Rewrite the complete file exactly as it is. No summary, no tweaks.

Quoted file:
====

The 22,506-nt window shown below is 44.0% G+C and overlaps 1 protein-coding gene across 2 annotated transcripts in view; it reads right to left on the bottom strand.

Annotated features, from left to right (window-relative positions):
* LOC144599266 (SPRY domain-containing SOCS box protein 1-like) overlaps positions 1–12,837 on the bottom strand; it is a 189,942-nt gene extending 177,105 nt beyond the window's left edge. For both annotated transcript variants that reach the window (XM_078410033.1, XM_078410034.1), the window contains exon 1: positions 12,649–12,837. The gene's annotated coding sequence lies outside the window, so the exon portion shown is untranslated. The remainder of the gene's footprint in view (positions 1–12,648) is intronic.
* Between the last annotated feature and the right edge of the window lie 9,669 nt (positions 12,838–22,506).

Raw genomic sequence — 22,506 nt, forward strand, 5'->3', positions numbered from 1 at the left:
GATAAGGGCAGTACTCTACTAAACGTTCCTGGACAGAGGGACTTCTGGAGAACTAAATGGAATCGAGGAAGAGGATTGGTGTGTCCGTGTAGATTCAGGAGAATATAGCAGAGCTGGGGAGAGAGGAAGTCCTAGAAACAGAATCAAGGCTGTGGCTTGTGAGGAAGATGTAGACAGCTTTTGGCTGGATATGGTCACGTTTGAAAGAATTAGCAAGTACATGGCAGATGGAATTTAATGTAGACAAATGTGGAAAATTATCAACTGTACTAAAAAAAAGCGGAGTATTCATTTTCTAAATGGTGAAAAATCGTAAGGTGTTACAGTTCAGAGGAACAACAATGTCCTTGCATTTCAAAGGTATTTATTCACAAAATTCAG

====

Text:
The 22,506-nt window shown below is 44.0% G+C and overlaps 1 protein-coding gene across 2 annotated transcripts in view; it reads right to left on the bottom strand.

Annotated features, from left to right (window-relative positions):
* LOC144599266 (SPRY domain-containing SOCS box protein 1-like) overlaps positions 1–12,837 on the bottom strand; it is a 189,942-nt gene extending 177,105 nt beyond the window's left edge. For both annotated transcript variants that reach the window (XM_078410033.1, XM_078410034.1), the window contains exon 1: positions 12,649–12,837. The gene's annotated coding sequence lies outside the window, so the exon portion shown is untranslated. The remainder of the gene's footprint in view (positions 1–12,648) is intronic.
* Between the last annotated feature and the right edge of the window lie 9,669 nt (positions 12,838–22,506).

Raw genomic sequence — 22,506 nt, forward strand, 5'->3', positions numbered from 1 at the left:
GATAAGGGCAGTACTCTACTAAACGTTCCTGGACAGAGGGACTTCTGGAGAACTAAATGGAATCGAGGAAGAGGATTGGTGTGTCCGTGTAGATTCAGGAGAATATAGCAGAGCTGGGGAGAGAGGAAGTCCTAGAAACAGAATCAAGGCTGTGGCTTGTGAGGAAGATGTAGACAGCTTTTGGCTGGATATGGTCACGTTTGAAAGAATTAGCAAGTACATGGCAGATGGAATTTAATGTAGACAAATGTGGAAAATTATCAACTGTACTAAAAAAAAGCGGAGTATTCATTTTCTAAATGGTGAAAAATCGTAAGGTGTTACAGTTCAGAGGAACAACAATGTCCTTGCATTTCAAAGGTATTTATTCACAAAATTCAG